Tamil Nadu for another power tariff hike

Chief minister J Jayalalithaa spent more than one-third of her 20-minute televised address talking about the health of the Tamil Nadu Electricity Board and the inevitability of a power tariff hike. Left unsaid was how much that would be. Hours after Chief Minister Jayalalithaa stressed the inevitability of a hike in electricity tariff, the Chairman and Managing Director (CMD) of the Tamil Nadu Generation and Distribution Corporation Limited (TANGEDCO), Rajeev Ranjan, filed a petition seeking a hike in tariff with the Tamil Nadu Electricity Regulatory Commission (TNERC).

By evening, the indication was clear: People who consume more than 500 units in two months will have to pay more. “The hike has to be substantial,” said an official, “because the losses are huge.” Sources told TOI that TNEB has proposed a hike of 1.50 per unit, which would bring in additional revenue of 8,200 crore, but not quite enough to bridge the deficit of 9,500 crore. Once the Tamil Nadu Electricity Regulatory Commission approves TNEB’s proposal after a public hearing , the increased tariff would come into effect in a couple of months.

For this, the chief minister said, the government would bring in an investment of 2,000 crore through bonds. While officials are working out the nitty-gritty of the tariff revision, Jayalalithaa made it clear that the government can no longer pump in money to keep TNEB afloat.

“The gover nment has paid 2,016 towards subsidy in advance and 1,055 crore as bonds.

We have also provided 500 crore to purchase power from the external market. The state government does not have sufficient money to give the electricity board, and the central government is not willing to provide 1,000MW which we requested for,” said Jayalalithaa.

The lower strata will continue getting the subsidy. Farmers, weavers and single-hut consumers would continue to get power free of cost. “Other than high-end domestic consumers (who consume over 500 units every two months) others will continue to get subsidy.” she said. Funds from the bonds will be to improve infrastructure and hasten generation projects, she said.

TNEB officials said the purchase of a huge quantum of power on a daily basis had caused substantial financial strain, with the accumulated losses going up from 4,911 crore in 2005-06 to 40,659 crore on March 31, 2011. During 2008-09 , the revenue was 17,644 crore and the expenditure 25,414 crore – a deficit of 7,771 crore. In 2009-10, the income was 18,846 crore and expenses 28,526 crore – a loss of 9,680 crore. In 2010-11 , the income was 22,341 crore and the expenses 33,291 crore – a loss of 10,950 crore.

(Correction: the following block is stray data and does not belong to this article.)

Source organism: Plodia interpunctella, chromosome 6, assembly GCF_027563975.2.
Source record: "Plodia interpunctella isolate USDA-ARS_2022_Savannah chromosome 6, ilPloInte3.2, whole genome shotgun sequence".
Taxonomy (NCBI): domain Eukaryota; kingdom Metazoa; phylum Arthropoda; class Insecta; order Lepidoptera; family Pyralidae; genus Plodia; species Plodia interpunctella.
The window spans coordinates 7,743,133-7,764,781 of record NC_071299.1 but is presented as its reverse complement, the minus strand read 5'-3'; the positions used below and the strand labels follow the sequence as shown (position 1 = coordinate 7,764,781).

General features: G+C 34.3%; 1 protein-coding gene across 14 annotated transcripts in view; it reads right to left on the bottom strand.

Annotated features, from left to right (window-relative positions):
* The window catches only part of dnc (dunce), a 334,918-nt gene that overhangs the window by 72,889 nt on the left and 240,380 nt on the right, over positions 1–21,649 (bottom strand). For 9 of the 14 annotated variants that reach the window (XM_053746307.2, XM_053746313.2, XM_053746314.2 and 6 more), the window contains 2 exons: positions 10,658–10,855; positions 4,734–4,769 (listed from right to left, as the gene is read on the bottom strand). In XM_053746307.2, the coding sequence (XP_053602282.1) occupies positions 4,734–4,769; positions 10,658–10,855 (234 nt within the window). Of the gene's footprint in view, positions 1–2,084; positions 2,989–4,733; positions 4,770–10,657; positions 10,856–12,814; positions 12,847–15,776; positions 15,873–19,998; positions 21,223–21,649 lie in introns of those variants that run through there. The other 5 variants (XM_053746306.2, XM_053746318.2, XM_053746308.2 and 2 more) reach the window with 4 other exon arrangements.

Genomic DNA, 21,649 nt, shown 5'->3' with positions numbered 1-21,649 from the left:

Successive governments shying away from tariff revisions has not helped the power entity. In the domestic sector, power is supplied for anything between 70 paise and 4.70 against generation cost of 5.31, causing a loss of 3,500 crore. In the a g riculture sector, which consumes 12,201 million units annually, the expenditure on power is 6,500 crore, but the government subsidy is only around 250 crore. The TNEB’s outstanding debt rose from 9,300 crore in 2005-06 to 40,300 crore in 2010-11.

“The accumulated losses are mainly due to borrowing from banks to meet expenses and repay loans and for power purchase. We pay 400 crore in interest,” said an official.

To repay old debts, TNEB took loans of 21,385 and paid nearly 15 crore as dues and interest. “Now as TNEB has received poor credit ratings , banks are not willing to give loan. The Reserve Bank of India has instructed all financial institutions to refrain from providing loans to the ailing power utility,” the chief minister said.



Mechanical engineer with experience in Power Plant maintenance , operation and auditing for ISI marked products. MBA in Power Management from National Power Training Institute, Faridabad. Working as Consultant for Bridge to India Pvt. Ltd. Expertise in: 1) Power sector regulations 2) Financial Modelling 3) Project Development solar PV plants 4) Strategic consulting 5) Report writing

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